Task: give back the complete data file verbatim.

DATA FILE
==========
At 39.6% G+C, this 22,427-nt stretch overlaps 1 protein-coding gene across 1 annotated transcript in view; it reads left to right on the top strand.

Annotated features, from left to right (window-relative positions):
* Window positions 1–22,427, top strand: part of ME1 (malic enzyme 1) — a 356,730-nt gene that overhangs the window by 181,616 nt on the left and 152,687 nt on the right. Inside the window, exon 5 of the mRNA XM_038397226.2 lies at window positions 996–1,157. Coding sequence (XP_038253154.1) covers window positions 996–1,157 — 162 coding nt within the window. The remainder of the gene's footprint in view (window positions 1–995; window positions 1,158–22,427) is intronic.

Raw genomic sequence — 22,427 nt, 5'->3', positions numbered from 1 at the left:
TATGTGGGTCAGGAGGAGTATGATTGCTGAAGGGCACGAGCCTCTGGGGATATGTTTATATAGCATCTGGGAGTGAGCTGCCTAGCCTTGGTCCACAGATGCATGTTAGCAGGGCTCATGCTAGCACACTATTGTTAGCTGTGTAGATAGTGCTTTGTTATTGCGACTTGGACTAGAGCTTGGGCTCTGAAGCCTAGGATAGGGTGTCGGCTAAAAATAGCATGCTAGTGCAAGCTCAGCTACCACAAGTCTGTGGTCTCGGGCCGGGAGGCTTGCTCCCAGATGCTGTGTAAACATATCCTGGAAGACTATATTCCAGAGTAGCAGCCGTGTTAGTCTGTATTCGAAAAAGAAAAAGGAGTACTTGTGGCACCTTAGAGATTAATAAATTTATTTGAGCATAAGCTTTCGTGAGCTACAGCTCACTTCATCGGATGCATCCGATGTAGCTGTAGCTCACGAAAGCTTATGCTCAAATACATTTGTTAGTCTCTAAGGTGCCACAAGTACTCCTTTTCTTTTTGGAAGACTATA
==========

At 39.6% G+C, this 22,427-nt stretch overlaps 1 protein-coding gene across 1 annotated transcript in view; it reads left to right on the top strand.

Annotated features, from left to right (window-relative positions):
* Window positions 1–22,427, top strand: part of ME1 (malic enzyme 1) — a 356,730-nt gene that overhangs the window by 181,616 nt on the left and 152,687 nt on the right. Inside the window, exon 5 of the mRNA XM_038397226.2 lies at window positions 996–1,157. Coding sequence (XP_038253154.1) covers window positions 996–1,157 — 162 coding nt within the window. The remainder of the gene's footprint in view (window positions 1–995; window positions 1,158–22,427) is intronic.

Raw genomic sequence — 22,427 nt, 5'->3', positions numbered from 1 at the left:
TATGTGGGTCAGGAGGAGTATGATTGCTGAAGGGCACGAGCCTCTGGGGATATGTTTATATAGCATCTGGGAGTGAGCTGCCTAGCCTTGGTCCACAGATGCATGTTAGCAGGGCTCATGCTAGCACACTATTGTTAGCTGTGTAGATAGTGCTTTGTTATTGCGACTTGGACTAGAGCTTGGGCTCTGAAGCCTAGGATAGGGTGTCGGCTAAAAATAGCATGCTAGTGCAAGCTCAGCTACCACAAGTCTGTGGTCTCGGGCCGGGAGGCTTGCTCCCAGATGCTGTGTAAACATATCCTGGAAGACTATATTCCAGAGTAGCAGCCGTGTTAGTCTGTATTCGAAAAAGAAAAAGGAGTACTTGTGGCACCTTAGAGATTAATAAATTTATTTGAGCATAAGCTTTCGTGAGCTACAGCTCACTTCATCGGATGCATCCGATGTAGCTGTAGCTCACGAAAGCTTATGCTCAAATACATTTGTTAGTCTCTAAGGTGCCACAAGTACTCCTTTTCTTTTTGGAAGACTATA